Basic use

The technique for using a cutting gauge is virtually identical to that of the marking gauge, with one exception: Take care to use very light pressure. If the knife is sharp (a few licks with a diamond hone will bring it to a crisp point), it’s easy to cut deeply into the wood, leaving cross-grain scratches that can be a hassle to remove.

MORTISE GAUGES

A mortise gauge has two pins instead of one to simultaneously mark out two parallel lines. It’s designed specifically to lay out the cheeks of mortises and tenons. One of the pins is fixed, while the other is independently adjustable.

In some cases, this pin adjusts via a simple pull slide; on others there’s a thumbscrew or knurled knob mounted to the end of the beam. Many mortise gauges also feature a third pin on the beam opposite the two mortise pins. This allows the mortise gauge to also function as a marking gauge.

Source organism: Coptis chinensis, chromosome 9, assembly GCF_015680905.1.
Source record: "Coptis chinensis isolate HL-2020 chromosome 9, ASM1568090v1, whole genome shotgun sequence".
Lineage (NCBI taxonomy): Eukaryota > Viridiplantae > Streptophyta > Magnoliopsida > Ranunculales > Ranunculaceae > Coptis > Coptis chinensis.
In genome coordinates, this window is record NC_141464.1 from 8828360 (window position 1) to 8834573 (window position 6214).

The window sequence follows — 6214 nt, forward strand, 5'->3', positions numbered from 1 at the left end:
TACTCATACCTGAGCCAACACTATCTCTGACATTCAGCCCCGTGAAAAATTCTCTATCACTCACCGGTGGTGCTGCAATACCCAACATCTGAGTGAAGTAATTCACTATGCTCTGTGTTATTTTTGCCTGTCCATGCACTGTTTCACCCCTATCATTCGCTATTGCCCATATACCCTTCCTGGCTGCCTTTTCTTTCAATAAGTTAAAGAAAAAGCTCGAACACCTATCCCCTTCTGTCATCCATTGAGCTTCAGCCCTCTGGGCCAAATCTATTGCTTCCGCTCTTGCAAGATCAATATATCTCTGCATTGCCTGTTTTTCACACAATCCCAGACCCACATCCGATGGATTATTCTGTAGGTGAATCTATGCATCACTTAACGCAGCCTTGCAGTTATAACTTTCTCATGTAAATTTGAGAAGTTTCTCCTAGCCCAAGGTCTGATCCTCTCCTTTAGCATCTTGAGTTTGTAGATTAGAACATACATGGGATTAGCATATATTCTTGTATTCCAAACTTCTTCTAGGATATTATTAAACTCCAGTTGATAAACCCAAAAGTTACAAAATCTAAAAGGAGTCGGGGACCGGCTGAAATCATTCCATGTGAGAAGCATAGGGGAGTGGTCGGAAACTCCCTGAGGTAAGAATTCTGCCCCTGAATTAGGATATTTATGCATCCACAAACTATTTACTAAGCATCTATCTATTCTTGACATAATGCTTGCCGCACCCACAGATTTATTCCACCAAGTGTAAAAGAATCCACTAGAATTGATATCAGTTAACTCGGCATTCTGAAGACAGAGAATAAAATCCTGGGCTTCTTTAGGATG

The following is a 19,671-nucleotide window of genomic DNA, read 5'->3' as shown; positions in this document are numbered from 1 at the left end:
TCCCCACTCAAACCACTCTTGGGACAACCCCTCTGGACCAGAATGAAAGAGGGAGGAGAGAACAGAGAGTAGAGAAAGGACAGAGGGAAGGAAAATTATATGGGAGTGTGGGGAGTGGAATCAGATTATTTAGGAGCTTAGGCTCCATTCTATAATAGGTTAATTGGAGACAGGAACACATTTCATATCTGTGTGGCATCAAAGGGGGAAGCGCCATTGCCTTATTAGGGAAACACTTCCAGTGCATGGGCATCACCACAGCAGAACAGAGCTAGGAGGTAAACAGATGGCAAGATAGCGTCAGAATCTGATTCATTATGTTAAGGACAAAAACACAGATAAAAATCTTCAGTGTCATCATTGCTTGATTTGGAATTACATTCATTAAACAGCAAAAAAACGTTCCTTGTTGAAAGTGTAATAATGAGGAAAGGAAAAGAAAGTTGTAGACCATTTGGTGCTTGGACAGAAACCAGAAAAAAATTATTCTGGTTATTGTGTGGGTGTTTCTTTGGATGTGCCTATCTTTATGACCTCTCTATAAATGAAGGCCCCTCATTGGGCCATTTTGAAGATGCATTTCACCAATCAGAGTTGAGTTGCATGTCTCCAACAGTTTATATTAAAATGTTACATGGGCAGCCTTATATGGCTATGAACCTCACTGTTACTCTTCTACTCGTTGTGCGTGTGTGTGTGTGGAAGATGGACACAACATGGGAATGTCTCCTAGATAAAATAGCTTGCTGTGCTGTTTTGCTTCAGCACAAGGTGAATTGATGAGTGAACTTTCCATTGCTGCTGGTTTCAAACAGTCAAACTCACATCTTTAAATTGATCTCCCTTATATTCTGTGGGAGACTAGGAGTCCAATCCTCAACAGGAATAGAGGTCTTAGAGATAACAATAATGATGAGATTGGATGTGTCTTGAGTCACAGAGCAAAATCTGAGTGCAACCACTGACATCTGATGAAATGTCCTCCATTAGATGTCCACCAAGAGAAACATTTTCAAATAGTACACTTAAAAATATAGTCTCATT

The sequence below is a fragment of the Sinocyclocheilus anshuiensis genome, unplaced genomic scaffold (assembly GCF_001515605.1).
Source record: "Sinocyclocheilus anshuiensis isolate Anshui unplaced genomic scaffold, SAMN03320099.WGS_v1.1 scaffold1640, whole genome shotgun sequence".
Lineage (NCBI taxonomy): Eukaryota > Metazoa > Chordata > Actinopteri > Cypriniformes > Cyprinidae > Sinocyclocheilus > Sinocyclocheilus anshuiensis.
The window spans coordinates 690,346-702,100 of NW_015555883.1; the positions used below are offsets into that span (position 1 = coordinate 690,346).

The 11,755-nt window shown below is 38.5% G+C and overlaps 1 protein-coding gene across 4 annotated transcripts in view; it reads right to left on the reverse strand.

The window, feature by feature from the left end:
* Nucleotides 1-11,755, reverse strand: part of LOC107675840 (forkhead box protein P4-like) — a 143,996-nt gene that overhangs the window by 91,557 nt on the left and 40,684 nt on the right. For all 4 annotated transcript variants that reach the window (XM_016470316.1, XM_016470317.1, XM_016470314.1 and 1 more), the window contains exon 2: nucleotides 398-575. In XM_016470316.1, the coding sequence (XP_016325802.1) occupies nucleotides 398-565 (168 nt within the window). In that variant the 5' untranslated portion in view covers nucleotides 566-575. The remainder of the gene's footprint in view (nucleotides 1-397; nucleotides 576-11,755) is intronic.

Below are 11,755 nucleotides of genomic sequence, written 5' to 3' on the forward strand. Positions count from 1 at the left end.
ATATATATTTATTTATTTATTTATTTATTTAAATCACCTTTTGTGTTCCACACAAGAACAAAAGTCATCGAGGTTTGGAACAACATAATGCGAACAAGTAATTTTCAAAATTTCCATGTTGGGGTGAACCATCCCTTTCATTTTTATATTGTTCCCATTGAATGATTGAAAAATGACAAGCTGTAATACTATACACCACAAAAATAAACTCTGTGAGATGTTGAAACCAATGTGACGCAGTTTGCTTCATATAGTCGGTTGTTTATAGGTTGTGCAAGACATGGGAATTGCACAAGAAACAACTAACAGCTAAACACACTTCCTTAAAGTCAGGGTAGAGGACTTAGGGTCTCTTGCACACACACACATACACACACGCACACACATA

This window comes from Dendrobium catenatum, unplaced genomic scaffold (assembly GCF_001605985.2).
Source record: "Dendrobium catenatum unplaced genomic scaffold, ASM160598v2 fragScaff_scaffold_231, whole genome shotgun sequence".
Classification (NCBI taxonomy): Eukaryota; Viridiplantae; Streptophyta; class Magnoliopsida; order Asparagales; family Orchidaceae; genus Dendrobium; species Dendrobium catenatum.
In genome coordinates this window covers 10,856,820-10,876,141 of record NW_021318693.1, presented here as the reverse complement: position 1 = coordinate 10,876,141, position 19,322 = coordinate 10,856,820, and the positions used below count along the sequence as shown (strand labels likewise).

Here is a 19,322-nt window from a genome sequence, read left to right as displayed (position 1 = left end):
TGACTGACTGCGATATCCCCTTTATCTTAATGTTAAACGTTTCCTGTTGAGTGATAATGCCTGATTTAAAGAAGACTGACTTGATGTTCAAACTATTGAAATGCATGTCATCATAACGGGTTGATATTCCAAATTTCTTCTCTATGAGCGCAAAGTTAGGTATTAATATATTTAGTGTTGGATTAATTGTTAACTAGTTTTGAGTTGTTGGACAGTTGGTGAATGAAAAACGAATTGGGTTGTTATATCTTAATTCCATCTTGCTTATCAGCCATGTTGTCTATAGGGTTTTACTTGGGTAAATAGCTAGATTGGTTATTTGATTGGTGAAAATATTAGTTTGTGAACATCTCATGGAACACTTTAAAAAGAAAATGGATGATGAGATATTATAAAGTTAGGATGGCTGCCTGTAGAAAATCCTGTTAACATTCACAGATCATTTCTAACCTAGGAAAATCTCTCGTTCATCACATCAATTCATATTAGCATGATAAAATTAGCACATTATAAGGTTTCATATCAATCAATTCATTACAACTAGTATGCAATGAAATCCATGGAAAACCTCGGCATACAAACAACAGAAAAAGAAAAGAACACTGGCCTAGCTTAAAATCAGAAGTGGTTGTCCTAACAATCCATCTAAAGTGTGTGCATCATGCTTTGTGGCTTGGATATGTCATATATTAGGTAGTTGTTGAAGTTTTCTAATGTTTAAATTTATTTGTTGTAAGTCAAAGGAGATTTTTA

Setting the pins

The first step in using a mortise gauge is to set the pins. To do this, hold the mortise chisel up to the pins, adjust the traveling pin over to match the width of the chisel and lock it in place. Then slide the fence over so the pins are set the desired distance from the edge of the workpiece. Try the setup on a scrap piece first and check the layout with a rule. Readjust as necessary.

Basic use

Just as with the marking gauge or the cutting gauge, the critical thing here is to firmly press the stock up against the edge of the workpiece. All you’re looking for here is steady even pressure. Popeye-like strength will only cause problems – most commonly, excess pressure will shift the position of the traveling pin or the beam. Use a light, firm grip, and tilt the gauge away from the direction of movement.